McCabe pitched for Salt Lake for a little more than four seasons before Lane moved the Pacific Coast League franchise to Hollywood, renaming the team the Hollywood Stars. In five of his seven seasons in the Pacific Coast League, McCabe pitched over 200 innings. A serious bout with the flu limited him to 196 innings in 1927, just four innings short of six seasons in a row. His record in the PCL was 98-99. McCabe was inconsistent in his outings. There was never a mention of a fastball, just a good twister. One speculates that his batting practice fastball just wasn’t good enough to make it in the majors, though the Coast League always played a high level of baseball and he fared well there. He was with Hollywood from 1927 into the 1929 season, and the Los Angeles Times once described his pitching as “classy” and said he had a “method to every pitch.”
McCabe was a very smart pitcher and was used from time to time to scout the opposition, for instance an April 1928 game against Sacramento in which he sat in the stands behind home plate. He was also physically tough; in one inning on August 28, he took a ball off his left shin and then was struck in the head with a ball thrown to home plate, but he finished the inning.
After eight seasons of Pacific Coast League play, McCabe was sold to the Texas League’s Fort Worth Panthers in June 1929. Despite a 1-4 record for Hollywood at the time of the sale, McCabe bounced back for the Panthers to post eight wins against three losses. 1930 was a bounce-back year for McCabe all the way around. He remained with the preseason favorite Fort Worth team and for the second time became a 20-game winner with a league-leading 20-7 mark. He made three appearances in the baseball classic of the South, the Dixie Series, in which the champions of the Texas League and Southern Association squared off in a series patterned after the World Series. McCabe was ineffective in the series, though, complaining of a dead arm.
1931 proved to be his best year and he was touted as the smartest hurler with an easy style. On May 8, he pitched a full 16 innings but four days later made his next scheduled start. He was called Dick “Control” McCabe in July after picking up his 16th win. In September he notched his 22nd win in his league-leading 27th complete game. He ended the year at 23-7 with 310 innings pitched. He yielded only 86 runs while striking out 111 and compiling a spectacular 1.97 ERA. McCabe even hit his second minor league career home run. Dizzy Dean of the Houston Buffaloes was named the 1931 Texas League MVP with his 26 wins. McCabe came in fourth place in the voting.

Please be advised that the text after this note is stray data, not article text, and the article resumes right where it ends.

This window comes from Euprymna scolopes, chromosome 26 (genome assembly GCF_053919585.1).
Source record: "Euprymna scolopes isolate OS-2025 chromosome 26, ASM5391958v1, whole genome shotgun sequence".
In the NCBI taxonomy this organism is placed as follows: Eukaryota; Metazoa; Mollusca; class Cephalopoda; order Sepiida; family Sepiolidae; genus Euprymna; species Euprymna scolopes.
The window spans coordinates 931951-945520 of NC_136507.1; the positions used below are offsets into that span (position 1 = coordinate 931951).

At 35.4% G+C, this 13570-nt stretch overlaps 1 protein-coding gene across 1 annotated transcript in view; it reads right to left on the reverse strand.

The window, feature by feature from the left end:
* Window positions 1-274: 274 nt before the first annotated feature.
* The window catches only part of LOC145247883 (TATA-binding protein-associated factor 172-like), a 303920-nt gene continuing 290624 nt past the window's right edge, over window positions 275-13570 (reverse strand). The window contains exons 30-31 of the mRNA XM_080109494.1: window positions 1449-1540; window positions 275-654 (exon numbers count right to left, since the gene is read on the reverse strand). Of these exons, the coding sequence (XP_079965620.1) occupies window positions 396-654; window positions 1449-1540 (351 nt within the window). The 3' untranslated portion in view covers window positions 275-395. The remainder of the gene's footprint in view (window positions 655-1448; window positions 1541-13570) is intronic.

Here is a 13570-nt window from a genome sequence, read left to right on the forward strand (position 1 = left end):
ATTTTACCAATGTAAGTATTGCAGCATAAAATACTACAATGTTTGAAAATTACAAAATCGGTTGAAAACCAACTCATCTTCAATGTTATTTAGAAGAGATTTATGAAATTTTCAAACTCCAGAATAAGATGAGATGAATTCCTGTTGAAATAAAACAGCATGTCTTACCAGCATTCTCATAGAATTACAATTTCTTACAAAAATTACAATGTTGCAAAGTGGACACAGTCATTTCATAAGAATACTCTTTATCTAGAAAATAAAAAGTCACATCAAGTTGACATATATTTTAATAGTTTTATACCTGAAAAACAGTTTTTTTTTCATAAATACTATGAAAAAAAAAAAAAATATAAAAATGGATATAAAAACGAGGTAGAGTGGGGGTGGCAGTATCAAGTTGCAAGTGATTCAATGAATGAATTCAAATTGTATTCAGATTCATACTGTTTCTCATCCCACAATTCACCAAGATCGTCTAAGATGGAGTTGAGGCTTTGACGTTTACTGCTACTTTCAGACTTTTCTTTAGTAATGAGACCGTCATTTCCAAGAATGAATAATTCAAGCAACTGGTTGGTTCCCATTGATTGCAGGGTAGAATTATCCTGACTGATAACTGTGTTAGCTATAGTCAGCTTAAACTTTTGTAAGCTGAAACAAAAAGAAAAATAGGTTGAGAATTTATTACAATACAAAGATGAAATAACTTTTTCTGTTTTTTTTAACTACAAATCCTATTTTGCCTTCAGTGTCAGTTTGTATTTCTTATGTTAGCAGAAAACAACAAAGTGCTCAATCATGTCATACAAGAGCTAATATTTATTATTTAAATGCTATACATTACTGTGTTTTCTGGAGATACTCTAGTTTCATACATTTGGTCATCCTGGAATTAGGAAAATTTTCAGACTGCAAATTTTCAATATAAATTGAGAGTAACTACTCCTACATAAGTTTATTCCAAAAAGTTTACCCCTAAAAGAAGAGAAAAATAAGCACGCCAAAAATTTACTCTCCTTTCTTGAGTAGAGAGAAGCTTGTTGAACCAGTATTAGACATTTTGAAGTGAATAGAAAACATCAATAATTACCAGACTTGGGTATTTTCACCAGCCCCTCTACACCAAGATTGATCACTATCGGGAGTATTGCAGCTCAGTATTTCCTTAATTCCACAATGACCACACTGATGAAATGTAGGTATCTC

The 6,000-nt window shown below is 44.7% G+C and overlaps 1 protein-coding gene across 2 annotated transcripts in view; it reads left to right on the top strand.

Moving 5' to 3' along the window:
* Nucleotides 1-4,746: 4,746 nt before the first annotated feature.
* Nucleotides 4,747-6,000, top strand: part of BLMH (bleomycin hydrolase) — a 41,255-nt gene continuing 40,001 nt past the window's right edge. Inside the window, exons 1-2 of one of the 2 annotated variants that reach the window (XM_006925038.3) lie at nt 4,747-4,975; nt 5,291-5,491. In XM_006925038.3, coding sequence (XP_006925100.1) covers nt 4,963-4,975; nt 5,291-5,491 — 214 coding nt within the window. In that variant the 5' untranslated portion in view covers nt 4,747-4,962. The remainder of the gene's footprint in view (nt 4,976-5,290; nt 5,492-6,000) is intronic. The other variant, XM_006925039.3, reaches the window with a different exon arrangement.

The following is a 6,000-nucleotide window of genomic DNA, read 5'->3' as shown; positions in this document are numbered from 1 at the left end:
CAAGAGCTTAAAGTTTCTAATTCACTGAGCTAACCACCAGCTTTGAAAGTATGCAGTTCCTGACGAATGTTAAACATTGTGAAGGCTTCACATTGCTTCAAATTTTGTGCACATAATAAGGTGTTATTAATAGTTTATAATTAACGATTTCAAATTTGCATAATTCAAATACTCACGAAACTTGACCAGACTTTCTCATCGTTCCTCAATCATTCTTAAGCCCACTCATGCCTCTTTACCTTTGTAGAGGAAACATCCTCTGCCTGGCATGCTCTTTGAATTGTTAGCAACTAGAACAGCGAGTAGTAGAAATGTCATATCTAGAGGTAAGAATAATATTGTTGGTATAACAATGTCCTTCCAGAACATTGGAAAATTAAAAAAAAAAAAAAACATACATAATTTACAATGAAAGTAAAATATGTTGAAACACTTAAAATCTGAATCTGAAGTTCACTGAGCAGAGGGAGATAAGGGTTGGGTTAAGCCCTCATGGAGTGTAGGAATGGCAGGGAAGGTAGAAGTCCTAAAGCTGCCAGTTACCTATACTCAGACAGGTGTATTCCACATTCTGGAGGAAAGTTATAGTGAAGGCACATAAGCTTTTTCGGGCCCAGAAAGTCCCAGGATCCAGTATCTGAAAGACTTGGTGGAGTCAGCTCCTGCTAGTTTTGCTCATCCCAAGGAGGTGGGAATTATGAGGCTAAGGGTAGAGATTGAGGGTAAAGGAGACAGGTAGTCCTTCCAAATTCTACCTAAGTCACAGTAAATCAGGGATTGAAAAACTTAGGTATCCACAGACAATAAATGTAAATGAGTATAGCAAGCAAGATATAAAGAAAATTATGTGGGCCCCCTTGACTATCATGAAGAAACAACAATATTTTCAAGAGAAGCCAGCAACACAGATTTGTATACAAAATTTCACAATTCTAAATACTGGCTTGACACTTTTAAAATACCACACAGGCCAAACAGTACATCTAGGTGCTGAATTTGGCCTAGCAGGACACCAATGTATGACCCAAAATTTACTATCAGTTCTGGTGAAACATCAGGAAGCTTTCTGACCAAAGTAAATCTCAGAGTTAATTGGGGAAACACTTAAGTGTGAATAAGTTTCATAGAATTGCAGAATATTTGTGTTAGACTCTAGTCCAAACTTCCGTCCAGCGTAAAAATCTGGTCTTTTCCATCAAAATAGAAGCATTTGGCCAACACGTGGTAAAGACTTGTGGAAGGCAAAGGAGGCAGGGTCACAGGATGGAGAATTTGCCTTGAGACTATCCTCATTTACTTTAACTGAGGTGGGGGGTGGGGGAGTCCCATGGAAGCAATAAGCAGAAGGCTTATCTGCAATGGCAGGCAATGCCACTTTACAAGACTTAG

While pitching in a September game, McCabe earned the respect of Dean’s Houston teammates with his crafty ability, which led the Houston Buffaloes to borrow McCabe to pitch for them in the 1931 Dixie Series when they needed to replace an injured Tex Carleton. In the first game, Dizzy Dean pitched in a 1-0 losing effort against the Birmingham Barons. McCabe pitched the second game and was brilliant, shutting out the Barons with a 3-0 gem. McCabe’s final appearance came in the fifth game, which he lost, 3-1, giving up four hits in four innings. Dizzy Dean finished the series 1-2 with four appearances, including relief in the sixth game, but Birmingham won the series in seven games.
The Fort Worth Panthers rewarded McCabe for superb seasons in 1930 and 1931 by naming him player-manager of the 1932 team. He boasted that the team would be in the fight for the pennant. His main focus was to develop the youngsters to sell to higher leagues by making sure their confidence was never broken. His toughness came out again when cold climate prevented a workout and McCabe vowed that from then on, the team would hold workouts no matter what the weather conditions. He was one of the league’s fastest pitchers, completing a 1-0 win over Houston in 63 minutes. In August, age began to win out over gritty determination and toughness when McCabe pitched only one inning of a game before being knocked out; he came back to start the next night but gave up three runs in the second inning.
McCabe resigned from Fort Worth at the end of August, signed with Dallas on the 29th and pitched a 3-0 shutout. It proved to be his last hurrah as he retired from baseball in 1933 after appearing in seven games combined for Montreal of the International League and Birmingham of the Southern Association. McCabe’s minor league career spanned 20 years and 3,814 innings. He ended with a 259-212 record, 4,175 runs, 766 walks, 1,355 strikeouts, and a 3.64 ERA.
McCabe spent the off-seasons in Buffalo, New York, where he took up permanent residence after baseball. He secured employment as a salesman for the William Simon Brewery in Buffalo. McCabe rose in the ranks, and was promoted to sales manager before ultimately being named vice president three years before his death. He died at the age of 53 on April 11, 1950, in Sisters Hospital in Buffalo from complications following a stroke. He was survived by his wife, Theresa Ball McCabe.
Babe Ruth and the 1918 Red Sox by Allan Wood
Minor League Baseball Stars Volume II: Career Records of Players and Managers Compiled by The Society for American Baseball Research
The Baseball Necrology by Bill Lee
The Year the Red Sox Won the Series: A Chronicle of the 1918 Championship Season by Ty Waterman and Mel Springer
Fitchburg Daily Sentinel
Galveston Daily News
Los Angeles Times
Modesto Evening News
New York Times
Port Arthur News
Reno Evening Gazette
San Mateo Times and Daily News Leader
The Sporting News
Van Nuys News
Woodland Daily Democrat